Monday, December 04, 2006

Alive at the Village Vanguard

Alive at the Village Vanguard: My Life in and Out of Jazz Time
By Lorraine Gordon as told to Barry Singer
Hal Leonard

I have never met Lorraine Gordon but she always seems nice when I visit her club, the legendary Village Vanguard. I have also heard from musicians that she runs a tight ship. Getting to the gig late is not recommended. Gordon’s life is inextricably intertwined with jazz history, as she describes in her memoir Alive at the Village Vanguard.

Gordon discovered jazz at a young age, and her love of the music led her to meet and ultimately marry Alfred Lion, the German √©migr√© who co-founded legendary Blue Note Records with Francis Wolff. (Alive includes a beautiful Wolff portrait of her.) Blue Note fans will be fascinated to read Gordon’s eye-witness account of Blue Notes early years. Gordon worked side-by-side with Lion to build the independent label, both in the office and the recording studio. Gordon recalls:

“Alfred and I sat in the recording booth behind a glass wall. We’d discuss what numbers they wanted to play, put together ten tunes, each tune three minutes long.” (p. 50)

Having seen the care that went into selecting master takes, Gordon has no use for the proliferation of alternate takes on reissues. Of Lion’s judgment as a producer, she writes:

“He was a true perfectionist about everything, and he was usually right. We would talk about takes after each recording; we’d listen and simply pick the best . . . That’s what I don’t like about what these so-called archivists are doing today: they’re hauling every take out of the vault; they’re first, second takes, third takes, fourth takes and issuing them. Alfred would never have done that.” (p. 78)

One of Blue Note’s most important early signings was Thelonious Monk, who became Gordon’s “personal mission.” In her words” “we sort of became part of the Monk family.” (p. 67) She would even convince Max Gordon, the owner of the Village Vanguard, to book Monk for a week. Unfortunately the Vanguard really lived up to its name that week, as audiences just were not ready for Monk. As Gordon recalls: “Nobody came. None of the so-called jazz critics. None of the so-called cognoscenti. Zilch.” (p. 96)

Monk’s stand may have been disappointing from a business perspective. However, a few years later, Gordon divorced Lion and married Max Gordon. During her marriage to the night club owner, Gordon raised her family, enjoyed nights out at Gordon’s clubs and got politically active. It was Gordon who introduced Barbara Streisand, then performing at Gordon’s uptown Blue Angel club, to left-wing activism. In an early group interview with Mike Wallace Streisand decidedly under-whelmed her political mentor:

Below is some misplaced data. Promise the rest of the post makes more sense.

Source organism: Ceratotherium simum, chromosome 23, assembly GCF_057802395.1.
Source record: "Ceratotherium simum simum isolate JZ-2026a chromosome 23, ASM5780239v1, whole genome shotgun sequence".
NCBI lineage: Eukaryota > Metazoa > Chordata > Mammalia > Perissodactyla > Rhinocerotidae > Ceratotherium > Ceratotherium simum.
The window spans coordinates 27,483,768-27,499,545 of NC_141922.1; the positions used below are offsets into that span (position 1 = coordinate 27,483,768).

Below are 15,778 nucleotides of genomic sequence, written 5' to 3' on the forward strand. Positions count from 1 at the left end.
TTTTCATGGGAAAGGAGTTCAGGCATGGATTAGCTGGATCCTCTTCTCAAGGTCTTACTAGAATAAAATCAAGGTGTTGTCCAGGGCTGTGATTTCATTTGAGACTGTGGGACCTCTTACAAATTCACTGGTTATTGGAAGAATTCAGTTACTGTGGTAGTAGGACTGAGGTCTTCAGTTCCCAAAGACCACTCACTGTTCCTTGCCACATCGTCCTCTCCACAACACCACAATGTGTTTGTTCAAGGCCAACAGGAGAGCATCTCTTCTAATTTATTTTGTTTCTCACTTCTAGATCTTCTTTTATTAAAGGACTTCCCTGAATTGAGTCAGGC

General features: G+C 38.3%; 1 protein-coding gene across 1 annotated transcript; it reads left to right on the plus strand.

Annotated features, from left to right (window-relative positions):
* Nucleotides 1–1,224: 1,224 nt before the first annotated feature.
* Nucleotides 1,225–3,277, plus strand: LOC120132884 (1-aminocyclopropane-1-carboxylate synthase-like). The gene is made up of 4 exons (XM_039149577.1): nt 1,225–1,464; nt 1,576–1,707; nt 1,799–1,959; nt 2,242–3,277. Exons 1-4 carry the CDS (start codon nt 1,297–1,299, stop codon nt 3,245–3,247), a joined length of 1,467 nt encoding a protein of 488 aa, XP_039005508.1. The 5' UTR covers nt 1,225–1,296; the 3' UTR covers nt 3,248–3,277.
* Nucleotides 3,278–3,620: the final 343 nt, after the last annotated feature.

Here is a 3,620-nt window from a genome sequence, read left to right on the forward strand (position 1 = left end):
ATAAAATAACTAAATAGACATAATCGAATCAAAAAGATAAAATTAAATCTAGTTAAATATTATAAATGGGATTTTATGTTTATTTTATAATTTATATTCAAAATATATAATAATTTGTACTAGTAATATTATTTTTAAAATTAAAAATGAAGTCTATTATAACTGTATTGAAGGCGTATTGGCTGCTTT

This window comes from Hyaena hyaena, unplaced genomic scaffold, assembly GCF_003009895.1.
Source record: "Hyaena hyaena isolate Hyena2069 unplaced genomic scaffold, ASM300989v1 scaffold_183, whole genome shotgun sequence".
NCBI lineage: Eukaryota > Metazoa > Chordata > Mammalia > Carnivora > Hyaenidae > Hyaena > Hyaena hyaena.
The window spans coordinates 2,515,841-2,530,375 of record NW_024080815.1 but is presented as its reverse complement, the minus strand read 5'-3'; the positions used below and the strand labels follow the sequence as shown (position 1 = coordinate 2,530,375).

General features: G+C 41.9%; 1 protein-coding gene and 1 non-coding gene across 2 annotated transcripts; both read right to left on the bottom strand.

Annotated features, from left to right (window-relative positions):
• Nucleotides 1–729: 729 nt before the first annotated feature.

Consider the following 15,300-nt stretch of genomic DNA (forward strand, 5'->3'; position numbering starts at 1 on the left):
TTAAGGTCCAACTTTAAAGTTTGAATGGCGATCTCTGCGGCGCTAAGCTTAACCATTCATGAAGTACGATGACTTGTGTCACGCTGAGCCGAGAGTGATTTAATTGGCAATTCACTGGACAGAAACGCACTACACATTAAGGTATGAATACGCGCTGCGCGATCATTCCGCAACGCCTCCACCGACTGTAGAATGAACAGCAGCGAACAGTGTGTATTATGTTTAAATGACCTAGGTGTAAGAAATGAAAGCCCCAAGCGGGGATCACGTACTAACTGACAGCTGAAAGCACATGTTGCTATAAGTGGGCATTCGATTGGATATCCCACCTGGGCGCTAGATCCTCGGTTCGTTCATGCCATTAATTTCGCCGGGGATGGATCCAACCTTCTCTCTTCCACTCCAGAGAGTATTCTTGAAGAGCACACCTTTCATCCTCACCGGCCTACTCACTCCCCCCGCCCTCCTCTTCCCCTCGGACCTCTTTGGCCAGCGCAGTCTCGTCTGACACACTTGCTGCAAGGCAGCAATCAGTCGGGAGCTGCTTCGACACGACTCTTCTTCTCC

“we talked about our peace movement, and then Mike turned to Barbara. ‘You’re involved with this, too?’ He asked. And Barbara replied—I’ll never forget it—‘Oh yeah, we’re like a bunch of lemmings. We all follow each other and jump off the cliff.’” (p. 147)

In 1989 Max Gordon passed away, and the Lorraine Gordon era began at the Vanguard. While the Blue Angel was a casualty of television age, the shrewd move to an exclusively jazz format kept the West-Village club a going concern. Managing a club in this town is no easy task. As Gordon explains one must deal with:

“the board of health, the fire department, the I.R.S.—all the departments that run your business in New York City, whether you like it or not. (p. 206)

Under Lorraine Gordon’s new management, she tightened up the club’s business practices, and showed extraordinary taste in her bookings, as evidenced by the chronology compiled by Brian Rushton which ends the book. It certainly brings back some great memories of shows I have heard there, including: Joe Wilder, Jason Moran, Clark Terry, Lou Donaldson, Bobby Hutcherson, Roy Hargrove, Greg Osby, Wycliffe Gordon, and of course the Carnegie Hall tribute concert.

Alive will certainly be of interest to jazz fans, particularly Blue Note fanatics. Unlike Richard Cook’s book on Blue Note, Gordon really does provide insights into the label’s early years. Jazz has always faced commercial challenges, but it has found independent entrepreneurs who have taken great risks to see that the music is made available to those who love it. Gordon did that at Blue Note with Lion and Wolff. She continues to provide a home for it at 178 Seventh Avenue South, a sacred space for jazz lovers.

Alive is a quick read, told in a witty, conversational style that holds nothing back. I might not agree with Gordon’s politics, but there’s no arguing with her musical taste. Of course I recommend it. Unlike Henry Kissinger, I want to be welcome to return to the Vanguard.